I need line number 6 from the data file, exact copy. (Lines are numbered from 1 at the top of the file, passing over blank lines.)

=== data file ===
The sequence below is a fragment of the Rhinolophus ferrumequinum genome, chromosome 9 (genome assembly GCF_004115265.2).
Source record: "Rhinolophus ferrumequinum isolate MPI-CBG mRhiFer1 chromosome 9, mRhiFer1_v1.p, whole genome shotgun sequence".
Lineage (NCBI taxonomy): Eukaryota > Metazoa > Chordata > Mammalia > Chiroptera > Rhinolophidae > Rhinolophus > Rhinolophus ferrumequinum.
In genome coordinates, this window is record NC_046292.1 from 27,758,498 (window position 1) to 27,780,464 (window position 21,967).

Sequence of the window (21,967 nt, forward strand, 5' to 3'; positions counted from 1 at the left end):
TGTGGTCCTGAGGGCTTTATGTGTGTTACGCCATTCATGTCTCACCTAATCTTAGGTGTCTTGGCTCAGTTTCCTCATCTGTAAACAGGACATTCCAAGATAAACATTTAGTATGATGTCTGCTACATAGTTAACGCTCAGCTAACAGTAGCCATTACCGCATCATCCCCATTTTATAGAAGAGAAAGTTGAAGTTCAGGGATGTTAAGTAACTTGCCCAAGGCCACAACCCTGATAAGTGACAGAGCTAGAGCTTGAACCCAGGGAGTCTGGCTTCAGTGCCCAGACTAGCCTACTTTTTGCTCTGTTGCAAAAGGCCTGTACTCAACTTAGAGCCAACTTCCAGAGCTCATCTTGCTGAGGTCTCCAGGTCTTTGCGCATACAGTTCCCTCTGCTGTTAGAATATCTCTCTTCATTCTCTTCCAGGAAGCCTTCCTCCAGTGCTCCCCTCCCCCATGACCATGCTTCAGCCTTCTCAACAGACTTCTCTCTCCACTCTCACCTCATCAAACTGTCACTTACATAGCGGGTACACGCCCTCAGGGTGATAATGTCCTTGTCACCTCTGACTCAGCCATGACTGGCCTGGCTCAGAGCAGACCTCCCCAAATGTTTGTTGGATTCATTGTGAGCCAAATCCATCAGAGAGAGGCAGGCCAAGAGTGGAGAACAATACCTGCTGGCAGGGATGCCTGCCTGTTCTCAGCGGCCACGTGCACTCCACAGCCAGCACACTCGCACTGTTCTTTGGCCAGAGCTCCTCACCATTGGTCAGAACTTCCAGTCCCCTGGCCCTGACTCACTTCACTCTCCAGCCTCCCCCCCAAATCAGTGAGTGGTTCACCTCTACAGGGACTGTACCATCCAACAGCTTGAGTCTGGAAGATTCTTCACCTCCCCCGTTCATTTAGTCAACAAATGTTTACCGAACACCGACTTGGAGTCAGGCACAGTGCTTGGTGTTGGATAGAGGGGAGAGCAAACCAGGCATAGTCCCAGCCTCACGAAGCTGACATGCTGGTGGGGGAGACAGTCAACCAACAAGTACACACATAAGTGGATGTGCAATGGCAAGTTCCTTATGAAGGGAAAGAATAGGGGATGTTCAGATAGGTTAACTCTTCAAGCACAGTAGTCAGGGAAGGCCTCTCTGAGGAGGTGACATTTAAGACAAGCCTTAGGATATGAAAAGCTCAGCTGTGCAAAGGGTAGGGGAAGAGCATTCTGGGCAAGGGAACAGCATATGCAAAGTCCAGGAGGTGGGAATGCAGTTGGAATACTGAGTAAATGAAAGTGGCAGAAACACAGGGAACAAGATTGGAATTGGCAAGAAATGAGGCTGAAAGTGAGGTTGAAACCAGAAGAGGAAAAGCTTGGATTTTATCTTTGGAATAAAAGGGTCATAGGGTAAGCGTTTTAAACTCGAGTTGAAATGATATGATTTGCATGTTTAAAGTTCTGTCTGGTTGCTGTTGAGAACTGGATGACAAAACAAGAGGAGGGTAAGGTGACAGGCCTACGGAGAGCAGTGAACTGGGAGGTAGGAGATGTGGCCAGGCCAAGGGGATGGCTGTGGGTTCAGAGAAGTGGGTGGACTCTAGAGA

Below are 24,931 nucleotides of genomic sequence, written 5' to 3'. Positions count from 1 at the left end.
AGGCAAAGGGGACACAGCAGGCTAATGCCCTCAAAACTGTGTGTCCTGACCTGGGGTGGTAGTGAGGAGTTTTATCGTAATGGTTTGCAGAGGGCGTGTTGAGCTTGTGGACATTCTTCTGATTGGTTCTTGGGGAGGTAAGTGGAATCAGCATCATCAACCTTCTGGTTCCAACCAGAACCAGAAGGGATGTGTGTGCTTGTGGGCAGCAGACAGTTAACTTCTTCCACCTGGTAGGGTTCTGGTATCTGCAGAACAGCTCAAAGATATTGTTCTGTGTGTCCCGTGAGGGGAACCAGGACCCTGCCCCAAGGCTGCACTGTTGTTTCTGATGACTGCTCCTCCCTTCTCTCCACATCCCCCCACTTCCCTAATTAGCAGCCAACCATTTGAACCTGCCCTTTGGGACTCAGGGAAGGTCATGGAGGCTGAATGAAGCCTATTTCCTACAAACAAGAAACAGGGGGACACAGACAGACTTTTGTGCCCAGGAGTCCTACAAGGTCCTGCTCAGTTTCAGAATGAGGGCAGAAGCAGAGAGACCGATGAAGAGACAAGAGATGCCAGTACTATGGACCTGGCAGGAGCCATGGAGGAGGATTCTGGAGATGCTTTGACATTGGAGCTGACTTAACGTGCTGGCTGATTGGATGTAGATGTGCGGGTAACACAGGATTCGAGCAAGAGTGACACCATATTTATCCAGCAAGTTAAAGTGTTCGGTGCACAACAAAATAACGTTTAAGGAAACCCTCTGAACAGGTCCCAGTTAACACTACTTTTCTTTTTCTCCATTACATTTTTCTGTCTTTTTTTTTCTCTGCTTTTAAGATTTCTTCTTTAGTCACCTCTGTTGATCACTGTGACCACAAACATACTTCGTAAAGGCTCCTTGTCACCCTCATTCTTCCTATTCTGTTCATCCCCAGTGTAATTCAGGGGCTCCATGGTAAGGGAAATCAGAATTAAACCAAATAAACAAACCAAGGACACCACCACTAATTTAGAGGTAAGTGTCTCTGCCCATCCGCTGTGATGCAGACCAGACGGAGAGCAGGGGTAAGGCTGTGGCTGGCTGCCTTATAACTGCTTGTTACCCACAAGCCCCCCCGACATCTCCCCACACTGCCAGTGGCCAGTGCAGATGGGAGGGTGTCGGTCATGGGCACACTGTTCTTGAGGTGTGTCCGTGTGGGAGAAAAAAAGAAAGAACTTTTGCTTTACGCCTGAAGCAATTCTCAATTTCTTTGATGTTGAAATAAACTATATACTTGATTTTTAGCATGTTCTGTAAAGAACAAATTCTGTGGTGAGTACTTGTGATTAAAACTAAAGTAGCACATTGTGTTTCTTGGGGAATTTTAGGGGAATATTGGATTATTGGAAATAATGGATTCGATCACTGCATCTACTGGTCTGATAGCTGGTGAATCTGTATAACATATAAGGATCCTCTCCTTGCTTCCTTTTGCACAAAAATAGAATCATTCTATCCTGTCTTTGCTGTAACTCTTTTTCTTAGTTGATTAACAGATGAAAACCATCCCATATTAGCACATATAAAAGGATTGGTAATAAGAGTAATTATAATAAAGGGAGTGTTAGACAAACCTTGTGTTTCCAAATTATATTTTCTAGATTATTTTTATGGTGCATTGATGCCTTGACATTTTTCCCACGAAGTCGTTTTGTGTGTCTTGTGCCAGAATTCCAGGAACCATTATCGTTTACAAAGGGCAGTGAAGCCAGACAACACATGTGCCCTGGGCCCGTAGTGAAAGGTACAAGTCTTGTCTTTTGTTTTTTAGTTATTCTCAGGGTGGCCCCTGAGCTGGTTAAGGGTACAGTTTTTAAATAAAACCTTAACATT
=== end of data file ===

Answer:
TGTGGTCCTGAGGGCTTTATGTGTGTTACGCCATTCATGTCTCACCTAATCTTAGGTGTCTTGGCTCAGTTTCCTCATCTGTAAACAGGACATTCCAAGATAAACATTTAGTATGATGTCTGCTACATAGTTAACGCTCAGCTAACAGTAGCCATTACCGCATCATCCCCATTTTATAGAAGAGAAAGTTGAAGTTCAGGGATGTTAAGTAACTTGCCCAAGGCCACAACCCTGATAAGTGACAGAGCTAGAGCTTGAACCCAGGGAGTCTGGCTTCAGTGCCCAGACTAGCCTACTTTTTGCTCTGTTGCAAAAGGCCTGTACTCAACTTAGAGCCAACTTCCAGAGCTCATCTTGCTGAGGTCTCCAGGTCTTTGCGCATACAGTTCCCTCTGCTGTTAGAATATCTCTCTTCATTCTCTTCCAGGAAGCCTTCCTCCAGTGCTCCCCTCCCCCATGACCATGCTTCAGCCTTCTCAACAGACTTCTCTCTCCACTCTCACCTCATCAAACTGTCACTTACATAGCGGGTACACGCCCTCAGGGTGATAATGTCCTTGTCACCTCTGACTCAGCCATGACTGGCCTGGCTCAGAGCAGACCTCCCCAAATGTTTGTTGGATTCATTGTGAGCCAAATCCATCAGAGAGAGGCAGGCCAAGAGTGGAGAACAATACCTGCTGGCAGGGATGCCTGCCTGTTCTCAGCGGCCACGTGCACTCCACAGCCAGCACACTCGCACTGTTCTTTGGCCAGAGCTCCTCACCATTGGTCAGAACTTCCAGTCCCCTGGCCCTGACTCACTTCACTCTCCAGCCTCCCCCCCAAATCAGTGAGTGGTTCACCTCTACAGGGACTGTACCATCCAACAGCTTGAGTCTGGAAGATTCTTCACCTCCCCCGTTCATTTAGTCAACAAATGTTTACCGAACACCGACTTGGAGTCAGGCACAGTGCTTGGTGTTGGATAGAGGGGAGAGCAAACCAGGCATAGTCCCAGCCTCACGAAGCTGACATGCTGGTGGGGGAGACAGTCAACCAACAAGTACACACATAAGTGGATGTGCAATGGCAAGTTCCTTATGAAGGGAAAGAATAGGGGATGTTCAGATAGGTTAACTCTTCAAGCACAGTAGTCAGGGAAGGCCTCTCTGAGGAGGTGACATTTAAGACAAGCCTTAGGATATGAAAAGCTCAGCTGTGCAAAGGGTAGGGGAAGAGCATTCTGGGCAAGGGAACAGCATATGCAAAGTCCAGGAGGTGGGAATGCAGTTGGAATACTGAGTAAATGAAAGTGGCAGAAACACAGGGAACAAGATTGGAATTGGCAAGAAATGAGGCTGAAAGTGAGGTTGAAACCAGAAGAGGAAAAGCTTGGATTTTATCTTTGGAATAAAAGGGTCATAGGGTAAGCGTTTTAAACTCGAGTTGAAATGATATGATTTGCATGTTTAAAGTTCTGTCTGGTTGCTGTTGAGAACTGGATGACAAAACAAGAGGAGGGTAAGGTGACAGGCCTACGGAGAGCAGTGAACTGGGAGGTAGGAGATGTGGCCAGGCCAAGGGGATGGCTGTGGGTTCAGAGAAGTGGGTGGACTCTAGAGA